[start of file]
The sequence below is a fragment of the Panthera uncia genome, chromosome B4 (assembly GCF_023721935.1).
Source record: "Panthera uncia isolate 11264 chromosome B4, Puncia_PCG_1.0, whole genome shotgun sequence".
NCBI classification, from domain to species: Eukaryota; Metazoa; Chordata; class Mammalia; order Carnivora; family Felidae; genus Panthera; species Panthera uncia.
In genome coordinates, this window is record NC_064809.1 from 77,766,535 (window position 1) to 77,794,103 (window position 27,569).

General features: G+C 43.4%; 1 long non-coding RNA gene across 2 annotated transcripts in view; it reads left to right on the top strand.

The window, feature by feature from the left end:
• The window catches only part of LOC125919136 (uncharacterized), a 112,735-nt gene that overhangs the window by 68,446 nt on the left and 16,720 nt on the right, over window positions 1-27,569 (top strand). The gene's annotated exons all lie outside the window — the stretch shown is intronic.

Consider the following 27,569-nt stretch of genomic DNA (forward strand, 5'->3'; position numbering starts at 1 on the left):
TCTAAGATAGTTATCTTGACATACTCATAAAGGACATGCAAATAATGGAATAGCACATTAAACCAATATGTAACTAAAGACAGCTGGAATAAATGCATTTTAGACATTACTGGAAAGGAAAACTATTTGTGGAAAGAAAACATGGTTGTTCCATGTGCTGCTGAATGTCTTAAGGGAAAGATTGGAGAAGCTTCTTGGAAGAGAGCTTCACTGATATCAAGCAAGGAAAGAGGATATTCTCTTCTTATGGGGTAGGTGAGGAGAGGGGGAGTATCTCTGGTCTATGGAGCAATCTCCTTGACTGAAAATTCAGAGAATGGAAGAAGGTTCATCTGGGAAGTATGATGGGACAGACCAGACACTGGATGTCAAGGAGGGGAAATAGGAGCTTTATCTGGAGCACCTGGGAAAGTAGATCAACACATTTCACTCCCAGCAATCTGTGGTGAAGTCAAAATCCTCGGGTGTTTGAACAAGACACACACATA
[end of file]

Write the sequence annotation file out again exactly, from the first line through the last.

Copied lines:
The sequence below is a fragment of the Panthera uncia genome, chromosome B4 (assembly GCF_023721935.1).
Source record: "Panthera uncia isolate 11264 chromosome B4, Puncia_PCG_1.0, whole genome shotgun sequence".
NCBI classification, from domain to species: Eukaryota; Metazoa; Chordata; class Mammalia; order Carnivora; family Felidae; genus Panthera; species Panthera uncia.
In genome coordinates, this window is record NC_064809.1 from 77,766,535 (window position 1) to 77,794,103 (window position 27,569).

General features: G+C 43.4%; 1 long non-coding RNA gene across 2 annotated transcripts in view; it reads left to right on the top strand.

The window, feature by feature from the left end:
• The window catches only part of LOC125919136 (uncharacterized), a 112,735-nt gene that overhangs the window by 68,446 nt on the left and 16,720 nt on the right, over window positions 1-27,569 (top strand). The gene's annotated exons all lie outside the window — the stretch shown is intronic.

Consider the following 27,569-nt stretch of genomic DNA (forward strand, 5'->3'; position numbering starts at 1 on the left):
TCTAAGATAGTTATCTTGACATACTCATAAAGGACATGCAAATAATGGAATAGCACATTAAACCAATATGTAACTAAAGACAGCTGGAATAAATGCATTTTAGACATTACTGGAAAGGAAAACTATTTGTGGAAAGAAAACATGGTTGTTCCATGTGCTGCTGAATGTCTTAAGGGAAAGATTGGAGAAGCTTCTTGGAAGAGAGCTTCACTGATATCAAGCAAGGAAAGAGGATATTCTCTTCTTATGGGGTAGGTGAGGAGAGGGGGAGTATCTCTGGTCTATGGAGCAATCTCCTTGACTGAAAATTCAGAGAATGGAAGAAGGTTCATCTGGGAAGTATGATGGGACAGACCAGACACTGGATGTCAAGGAGGGGAAATAGGAGCTTTATCTGGAGCACCTGGGAAAGTAGATCAACACATTTCACTCCCAGCAATCTGTGGTGAAGTCAAAATCCTCGGGTGTTTGAACAAGACACACACATA